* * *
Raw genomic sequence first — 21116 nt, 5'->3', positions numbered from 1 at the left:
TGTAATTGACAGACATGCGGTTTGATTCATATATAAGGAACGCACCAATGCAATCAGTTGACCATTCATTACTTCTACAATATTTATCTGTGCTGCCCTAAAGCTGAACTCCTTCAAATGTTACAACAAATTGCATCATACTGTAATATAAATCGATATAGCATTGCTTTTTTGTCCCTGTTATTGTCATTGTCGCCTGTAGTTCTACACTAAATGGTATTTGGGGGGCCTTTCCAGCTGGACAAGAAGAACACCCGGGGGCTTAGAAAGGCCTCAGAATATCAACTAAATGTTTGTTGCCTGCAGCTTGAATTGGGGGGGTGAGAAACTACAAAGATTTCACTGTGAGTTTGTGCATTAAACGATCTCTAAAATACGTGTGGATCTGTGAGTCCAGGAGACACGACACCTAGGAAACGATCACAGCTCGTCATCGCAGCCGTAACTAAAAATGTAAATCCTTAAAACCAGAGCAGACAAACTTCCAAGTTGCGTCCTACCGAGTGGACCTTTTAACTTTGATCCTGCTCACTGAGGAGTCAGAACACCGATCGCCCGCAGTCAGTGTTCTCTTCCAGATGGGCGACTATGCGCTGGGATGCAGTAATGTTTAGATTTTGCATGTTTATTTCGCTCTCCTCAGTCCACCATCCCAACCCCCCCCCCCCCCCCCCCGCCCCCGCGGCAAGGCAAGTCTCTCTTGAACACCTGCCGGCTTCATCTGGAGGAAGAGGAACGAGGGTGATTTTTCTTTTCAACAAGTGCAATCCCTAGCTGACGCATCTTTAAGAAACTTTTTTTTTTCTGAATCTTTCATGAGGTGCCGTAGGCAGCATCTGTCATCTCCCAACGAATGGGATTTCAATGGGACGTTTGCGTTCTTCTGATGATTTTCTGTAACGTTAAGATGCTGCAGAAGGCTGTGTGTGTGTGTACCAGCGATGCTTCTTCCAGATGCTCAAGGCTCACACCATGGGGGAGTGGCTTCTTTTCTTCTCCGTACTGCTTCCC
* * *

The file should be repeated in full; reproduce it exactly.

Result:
Raw genomic sequence first — 21116 nt, 5'->3', positions numbered from 1 at the left:
TGTAATTGACAGACATGCGGTTTGATTCATATATAAGGAACGCACCAATGCAATCAGTTGACCATTCATTACTTCTACAATATTTATCTGTGCTGCCCTAAAGCTGAACTCCTTCAAATGTTACAACAAATTGCATCATACTGTAATATAAATCGATATAGCATTGCTTTTTTGTCCCTGTTATTGTCATTGTCGCCTGTAGTTCTACACTAAATGGTATTTGGGGGGCCTTTCCAGCTGGACAAGAAGAACACCCGGGGGCTTAGAAAGGCCTCAGAATATCAACTAAATGTTTGTTGCCTGCAGCTTGAATTGGGGGGGTGAGAAACTACAAAGATTTCACTGTGAGTTTGTGCATTAAACGATCTCTAAAATACGTGTGGATCTGTGAGTCCAGGAGACACGACACCTAGGAAACGATCACAGCTCGTCATCGCAGCCGTAACTAAAAATGTAAATCCTTAAAACCAGAGCAGACAAACTTCCAAGTTGCGTCCTACCGAGTGGACCTTTTAACTTTGATCCTGCTCACTGAGGAGTCAGAACACCGATCGCCCGCAGTCAGTGTTCTCTTCCAGATGGGCGACTATGCGCTGGGATGCAGTAATGTTTAGATTTTGCATGTTTATTTCGCTCTCCTCAGTCCACCATCCCAACCCCCCCCCCCCCCCCCCCGCCCCCGCGGCAAGGCAAGTCTCTCTTGAACACCTGCCGGCTTCATCTGGAGGAAGAGGAACGAGGGTGATTTTTCTTTTCAACAAGTGCAATCCCTAGCTGACGCATCTTTAAGAAACTTTTTTTTTTCTGAATCTTTCATGAGGTGCCGTAGGCAGCATCTGTCATCTCCCAACGAATGGGATTTCAATGGGACGTTTGCGTTCTTCTGATGATTTTCTGTAACGTTAAGATGCTGCAGAAGGCTGTGTGTGTGTGTACCAGCGATGCTTCTTCCAGATGCTCAAGGCTCACACCATGGGGGAGTGGCTTCTTTTCTTCTCCGTACTGCTTCCC